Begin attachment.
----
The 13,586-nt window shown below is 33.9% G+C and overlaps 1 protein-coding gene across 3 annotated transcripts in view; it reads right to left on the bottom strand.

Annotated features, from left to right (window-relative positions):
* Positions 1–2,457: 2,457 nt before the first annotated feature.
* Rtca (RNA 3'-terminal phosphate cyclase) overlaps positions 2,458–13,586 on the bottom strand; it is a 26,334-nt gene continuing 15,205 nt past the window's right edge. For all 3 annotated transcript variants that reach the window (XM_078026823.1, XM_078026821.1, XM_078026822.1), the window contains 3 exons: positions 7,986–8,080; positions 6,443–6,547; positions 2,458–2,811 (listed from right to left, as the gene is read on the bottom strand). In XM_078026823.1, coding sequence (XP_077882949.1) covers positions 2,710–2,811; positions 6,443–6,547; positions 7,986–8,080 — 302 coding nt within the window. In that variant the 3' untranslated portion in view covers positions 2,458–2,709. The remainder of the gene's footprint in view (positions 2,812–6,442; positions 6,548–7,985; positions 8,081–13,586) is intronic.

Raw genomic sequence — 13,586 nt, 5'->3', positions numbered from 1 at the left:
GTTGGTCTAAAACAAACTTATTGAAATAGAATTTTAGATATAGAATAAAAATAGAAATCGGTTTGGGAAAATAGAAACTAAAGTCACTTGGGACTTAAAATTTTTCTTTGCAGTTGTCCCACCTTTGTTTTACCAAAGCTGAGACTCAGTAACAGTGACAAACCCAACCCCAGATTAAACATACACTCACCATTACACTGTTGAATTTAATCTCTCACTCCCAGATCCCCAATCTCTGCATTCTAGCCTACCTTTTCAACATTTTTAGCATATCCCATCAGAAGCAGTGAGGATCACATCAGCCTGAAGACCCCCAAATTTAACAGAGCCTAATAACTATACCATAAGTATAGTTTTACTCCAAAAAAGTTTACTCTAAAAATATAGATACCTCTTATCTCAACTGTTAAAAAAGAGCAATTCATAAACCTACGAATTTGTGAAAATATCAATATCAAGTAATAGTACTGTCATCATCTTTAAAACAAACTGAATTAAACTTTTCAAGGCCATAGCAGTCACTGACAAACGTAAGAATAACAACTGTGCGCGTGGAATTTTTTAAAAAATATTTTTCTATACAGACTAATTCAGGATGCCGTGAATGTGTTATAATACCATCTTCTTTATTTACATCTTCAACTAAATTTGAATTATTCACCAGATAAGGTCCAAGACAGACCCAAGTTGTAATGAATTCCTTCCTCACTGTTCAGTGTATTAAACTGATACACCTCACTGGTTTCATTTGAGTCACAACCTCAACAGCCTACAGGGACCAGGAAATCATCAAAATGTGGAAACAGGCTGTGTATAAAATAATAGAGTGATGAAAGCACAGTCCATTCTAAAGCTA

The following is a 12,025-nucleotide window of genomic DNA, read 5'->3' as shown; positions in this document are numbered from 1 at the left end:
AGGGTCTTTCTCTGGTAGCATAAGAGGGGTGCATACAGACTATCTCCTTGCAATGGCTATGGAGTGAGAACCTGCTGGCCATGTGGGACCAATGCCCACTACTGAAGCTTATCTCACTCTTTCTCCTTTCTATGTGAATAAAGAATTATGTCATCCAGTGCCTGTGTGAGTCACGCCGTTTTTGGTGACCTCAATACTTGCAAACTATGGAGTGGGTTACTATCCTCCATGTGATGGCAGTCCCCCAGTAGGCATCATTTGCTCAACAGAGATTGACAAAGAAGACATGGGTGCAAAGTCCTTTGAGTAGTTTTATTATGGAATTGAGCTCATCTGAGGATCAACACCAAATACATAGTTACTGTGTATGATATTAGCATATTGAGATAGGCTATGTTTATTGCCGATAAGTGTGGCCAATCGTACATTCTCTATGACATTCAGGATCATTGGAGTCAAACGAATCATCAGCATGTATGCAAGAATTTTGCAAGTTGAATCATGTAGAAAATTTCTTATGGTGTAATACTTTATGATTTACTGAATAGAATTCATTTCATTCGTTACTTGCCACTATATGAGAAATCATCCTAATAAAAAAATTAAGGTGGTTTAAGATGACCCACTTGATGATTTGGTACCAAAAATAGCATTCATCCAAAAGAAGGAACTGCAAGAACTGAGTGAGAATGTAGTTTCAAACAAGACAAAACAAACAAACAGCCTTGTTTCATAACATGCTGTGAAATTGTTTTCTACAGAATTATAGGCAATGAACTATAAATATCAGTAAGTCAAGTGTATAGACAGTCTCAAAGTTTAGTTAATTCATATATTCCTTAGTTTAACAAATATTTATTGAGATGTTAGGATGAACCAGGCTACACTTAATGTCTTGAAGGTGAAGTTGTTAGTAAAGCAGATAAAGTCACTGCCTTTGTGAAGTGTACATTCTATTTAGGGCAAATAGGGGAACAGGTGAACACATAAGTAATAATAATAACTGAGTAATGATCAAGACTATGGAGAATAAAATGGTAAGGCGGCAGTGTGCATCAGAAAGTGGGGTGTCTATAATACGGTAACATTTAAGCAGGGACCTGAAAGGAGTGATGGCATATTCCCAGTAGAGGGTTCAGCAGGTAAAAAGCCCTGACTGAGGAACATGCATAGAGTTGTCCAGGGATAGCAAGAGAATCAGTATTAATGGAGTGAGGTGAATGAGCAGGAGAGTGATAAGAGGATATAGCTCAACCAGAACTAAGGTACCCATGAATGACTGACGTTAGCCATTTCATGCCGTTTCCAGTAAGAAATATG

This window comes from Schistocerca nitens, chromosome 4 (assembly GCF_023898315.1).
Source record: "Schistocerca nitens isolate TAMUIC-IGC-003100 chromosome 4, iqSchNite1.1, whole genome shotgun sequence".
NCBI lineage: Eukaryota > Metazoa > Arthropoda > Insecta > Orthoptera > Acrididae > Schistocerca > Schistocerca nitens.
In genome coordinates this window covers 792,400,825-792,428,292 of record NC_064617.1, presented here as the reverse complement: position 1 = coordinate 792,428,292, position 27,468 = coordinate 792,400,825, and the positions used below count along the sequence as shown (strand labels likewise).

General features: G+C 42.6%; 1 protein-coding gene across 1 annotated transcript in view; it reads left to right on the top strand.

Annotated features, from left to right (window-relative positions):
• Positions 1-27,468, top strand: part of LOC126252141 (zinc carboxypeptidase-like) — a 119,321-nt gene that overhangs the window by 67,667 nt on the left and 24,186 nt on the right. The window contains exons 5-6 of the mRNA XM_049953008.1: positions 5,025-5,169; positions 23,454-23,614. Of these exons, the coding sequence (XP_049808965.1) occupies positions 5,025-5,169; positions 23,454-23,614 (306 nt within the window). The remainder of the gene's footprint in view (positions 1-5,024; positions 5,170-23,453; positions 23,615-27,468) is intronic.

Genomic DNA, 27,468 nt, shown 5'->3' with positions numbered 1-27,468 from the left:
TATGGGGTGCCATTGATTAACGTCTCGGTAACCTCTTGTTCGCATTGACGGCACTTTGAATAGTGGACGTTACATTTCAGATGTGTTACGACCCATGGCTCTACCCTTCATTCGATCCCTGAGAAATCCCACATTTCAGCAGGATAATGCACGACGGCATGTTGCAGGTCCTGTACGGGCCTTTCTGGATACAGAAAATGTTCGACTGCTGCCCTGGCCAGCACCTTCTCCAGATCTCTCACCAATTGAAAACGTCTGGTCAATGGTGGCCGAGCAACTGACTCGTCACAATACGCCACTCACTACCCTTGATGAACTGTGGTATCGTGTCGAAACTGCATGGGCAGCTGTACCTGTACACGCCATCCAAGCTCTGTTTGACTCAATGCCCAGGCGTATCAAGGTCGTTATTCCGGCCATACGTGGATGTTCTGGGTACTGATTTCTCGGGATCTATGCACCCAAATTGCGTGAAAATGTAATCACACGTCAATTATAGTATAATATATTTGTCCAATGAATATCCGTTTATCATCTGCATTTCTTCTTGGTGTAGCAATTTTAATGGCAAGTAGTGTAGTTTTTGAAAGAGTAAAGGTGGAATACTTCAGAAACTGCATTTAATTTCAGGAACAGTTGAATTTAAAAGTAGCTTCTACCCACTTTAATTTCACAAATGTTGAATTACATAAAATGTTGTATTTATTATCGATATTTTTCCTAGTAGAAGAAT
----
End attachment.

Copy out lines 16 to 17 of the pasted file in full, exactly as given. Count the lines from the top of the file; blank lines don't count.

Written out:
Genomic DNA, 27,468 nt, shown 5'->3' with positions numbered 1-27,468 from the left:
TATGGGGTGCCATTGATTAACGTCTCGGTAACCTCTTGTTCGCATTGACGGCACTTTGAATAGTGGACGTTACATTTCAGATGTGTTACGACCCATGGCTCTACCCTTCATTCGATCCCTGAGAAATCCCACATTTCAGCAGGATAATGCACGACGGCATGTTGCAGGTCCTGTACGGGCCTTTCTGGATACAGAAAATGTTCGACTGCTGCCCTGGCCAGCACCTTCTCCAGATCTCTCACCAATTGAAAACGTCTGGTCAATGGTGGCCGAGCAACTGACTCGTCACAATACGCCACTCACTACCCTTGATGAACTGTGGTATCGTGTCGAAACTGCATGGGCAGCTGTACCTGTACACGCCATCCAAGCTCTGTTTGACTCAATGCCCAGGCGTATCAAGGTCGTTATTCCGGCCATACGTGGATGTTCTGGGTACTGATTTCTCGGGATCTATGCACCCAAATTGCGTGAAAATGTAATCACACGTCAATTATAGTATAATATATTTGTCCAATGAATATCCGTTTATCATCTGCATTTCTTCTTGGTGTAGCAATTTTAATGGCAAGTAGTGTAGTTTTTGAAAGAGTAAAGGTGGAATACTTCAGAAACTGCATTTAATTTCAGGAACAGTTGAATTTAAAAGTAGCTTCTACCCACTTTAATTTCACAAATGTTGAATTACATAAAATGTTGTATTTATTATCGATATTTTTCCTAGTAGAAGAAT